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A painful lesson in mindfulness

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For almost 18 months, I had been struggling with plantar fasciitis, I was training up 10 times a week and spending 40+ hours a week on my feet – it was no wonder that I couldn’t get it to come right. My body had changed the way I walked and ran to compensate for the strain, and it ended up causing even more issues. By mid 2017, after hundreds, maybe thousands of dollars spent seeing a physio weekly, I came to the realisation that I just need to rest and heal. I decided there would be no more races for the year. I was committed, I even sold my running watch to be sure that even if I continued to run, it would be easy, no recording and comparing split times. A couple of weeks into taking it easy, our run crew CRS was asked to be part of a social media campaign with Nike, about breaking through barriers for the Auckland half or full marathon. They were offering all the gear, training sessions and support needed to chase down a personal best, how could I say no?

Race day arrived, the day after the last day of semester and less than a week before my final exams, I was burnt out. I knew I had no business toeing that start line. The first 5kms I was on track for a PB, I was hitting all my splits, it was muggy but I knew I had it if I stayed hydrated and focused. Then it all came crumbling down, my plantar fasciitis was aggravated and it was setting off my sciatic nerve pain. By 6km I was reduced to walking more than running, I watched my goal get further and further away. Once it was out of reach, I was relieved, I focused on having fun and enjoying the course, all this misery was nearly over! Once the 1km mark was in sight, I gave it everything I had, I wanted to cross that line looking strong. I saw all my friends cheering for me which should’ve been exciting, but I couldn’t shake the feeling of another spectacular public failing (like I did earlier in the year at Coatesville half).

I made it through exams, went back to working in retail and promised my physio I would take the summer off to heal. Almost 3 months into the running hiatus, I was texting and walking when I stood in a pothole, I heard a horrendous popping noise and I couldn’t bear weight on it for the first few steps. If this isn’t a lesson in mindfulness and focusing on the task at hand, I don’t know what is. I immediately text my physio and said “hey, I think I just broke my ankle, not sure though”. She offered me an appointment in the afternoon and I declined, I had too much to do. Less than 3 hours later, my ankle was twice the size and beginning to bruise, so I headed straight to her. Good news, ankle wasn’t broken, bad news, sprains this bad can take months to heal. All of my joints are hypermobile, so because I wasn’t running, my ligaments were no longer strong enough to counter a force like this pothole. I was devastated. Another 6-8 weeks of no running. I could do this.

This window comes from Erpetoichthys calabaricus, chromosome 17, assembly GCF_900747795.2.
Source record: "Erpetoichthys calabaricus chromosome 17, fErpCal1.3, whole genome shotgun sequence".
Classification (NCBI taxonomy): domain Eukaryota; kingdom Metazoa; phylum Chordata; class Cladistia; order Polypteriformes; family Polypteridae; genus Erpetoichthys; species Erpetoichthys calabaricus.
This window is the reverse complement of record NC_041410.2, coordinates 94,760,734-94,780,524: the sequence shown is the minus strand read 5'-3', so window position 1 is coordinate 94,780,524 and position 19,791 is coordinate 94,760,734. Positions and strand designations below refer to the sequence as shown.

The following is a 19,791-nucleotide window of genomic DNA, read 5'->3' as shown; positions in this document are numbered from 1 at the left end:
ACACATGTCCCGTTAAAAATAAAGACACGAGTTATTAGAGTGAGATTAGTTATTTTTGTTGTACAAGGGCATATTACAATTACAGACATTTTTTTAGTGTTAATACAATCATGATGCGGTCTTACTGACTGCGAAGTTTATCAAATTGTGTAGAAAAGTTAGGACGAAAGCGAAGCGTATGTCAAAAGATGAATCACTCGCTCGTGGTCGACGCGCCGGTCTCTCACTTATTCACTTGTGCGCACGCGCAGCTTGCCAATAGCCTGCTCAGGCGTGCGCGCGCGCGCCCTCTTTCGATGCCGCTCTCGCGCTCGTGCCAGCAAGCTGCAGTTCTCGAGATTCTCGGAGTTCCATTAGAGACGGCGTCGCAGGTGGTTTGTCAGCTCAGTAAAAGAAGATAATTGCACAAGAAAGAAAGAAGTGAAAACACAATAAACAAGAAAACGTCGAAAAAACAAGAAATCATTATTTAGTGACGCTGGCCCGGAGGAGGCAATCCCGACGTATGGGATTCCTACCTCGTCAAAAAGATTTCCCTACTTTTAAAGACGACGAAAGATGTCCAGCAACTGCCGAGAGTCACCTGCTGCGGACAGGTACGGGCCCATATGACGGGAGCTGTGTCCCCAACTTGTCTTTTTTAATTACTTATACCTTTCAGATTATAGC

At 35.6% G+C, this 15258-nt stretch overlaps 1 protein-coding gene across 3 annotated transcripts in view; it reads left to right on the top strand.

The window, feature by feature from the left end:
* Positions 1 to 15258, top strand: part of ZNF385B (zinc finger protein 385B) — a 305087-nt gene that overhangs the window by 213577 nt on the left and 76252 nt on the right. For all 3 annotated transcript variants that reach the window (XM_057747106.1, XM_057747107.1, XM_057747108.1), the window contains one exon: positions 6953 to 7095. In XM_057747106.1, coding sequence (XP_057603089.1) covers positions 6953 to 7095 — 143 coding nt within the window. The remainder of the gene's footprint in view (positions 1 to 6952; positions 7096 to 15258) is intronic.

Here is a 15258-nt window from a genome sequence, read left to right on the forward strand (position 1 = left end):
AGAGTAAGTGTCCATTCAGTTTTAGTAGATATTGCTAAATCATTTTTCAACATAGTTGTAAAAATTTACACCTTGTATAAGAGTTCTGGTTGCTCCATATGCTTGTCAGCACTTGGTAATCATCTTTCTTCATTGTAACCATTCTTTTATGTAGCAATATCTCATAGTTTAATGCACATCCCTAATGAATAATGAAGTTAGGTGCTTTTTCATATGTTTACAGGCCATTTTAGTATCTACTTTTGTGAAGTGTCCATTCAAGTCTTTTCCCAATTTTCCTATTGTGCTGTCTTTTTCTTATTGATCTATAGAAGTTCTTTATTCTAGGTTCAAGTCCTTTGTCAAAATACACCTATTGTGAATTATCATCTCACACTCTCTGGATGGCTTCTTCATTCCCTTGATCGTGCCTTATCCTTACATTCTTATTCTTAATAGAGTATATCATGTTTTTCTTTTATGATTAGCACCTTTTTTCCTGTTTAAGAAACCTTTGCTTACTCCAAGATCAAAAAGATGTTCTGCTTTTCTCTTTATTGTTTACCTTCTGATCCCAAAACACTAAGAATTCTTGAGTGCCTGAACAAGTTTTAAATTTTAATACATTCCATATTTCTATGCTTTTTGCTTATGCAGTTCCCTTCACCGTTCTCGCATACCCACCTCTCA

I worked on my ankle mobility and fielded questions from people asking if I still run. I was rapidly gaining weight, but trying to stay positive. I was finally allowed to run again and I got moving as fast as I could, after all, I was sure we were going to win that trip to LA and I didn’t want to be the most unfit person there. I struggled through the 10k and had to stop and stretch throughout, but I was excited for my next training cycle, I felt ready. On our last day in LA, during a group hike, I was talking about my road to recovery with my ankle and how happy I was to be back. I hadn’t even finished my sentence when I stood on the edge of a rock and rolled it again. I knew it was bad but we had less than 14 hours left on a trip of a lifetime… the show must go on. I was too scared to even assess the damage, we continued onto Runyon Canyon and Hollywood before embarking on the 20-hour trip home.

Back to square one, no running for another 6-8 weeks, strained ligaments and a possible fracture of the 5th metatarsal. Four weeks into this second hiatus, I fell getting out of the log flume at Rainbows End, yes you read that right. At least this time it was funny, and that’s all I can ask for at this point in my life. This was the third sprain of the year, which meant I was now being forced to wear a brace on my ankle for every waking minute of the next month. What began as an 8 week break from half marathon training became 6 months, and it’s really taken its toll. I struggled to set goals and figure out what to do with all this free time and energy. I had underestimated just how much I relied on the structure of training as well as the physical benefits to manage my mental health. Most of my community and sense of belonging for the past 5 years has been rooted in running, and I’ve felt really lost without it.

Tomorrow is the first day I’m allowed to run again, I’m both nervous and excited. It’s daunting to feel like you’re starting over, and I know that the only time I really love running is when I’m fit and chasing down goals. So I’m expecting the misery and frustration to linger a bit longer, but at least there is now light at the end of the tunnel again. None of my running clothes fit me, but I’ve got three new pairs of shoes waiting to finally hit the pavement. Let the chaffing begin!

Chanelle

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What even is self care?

Once in a lifetime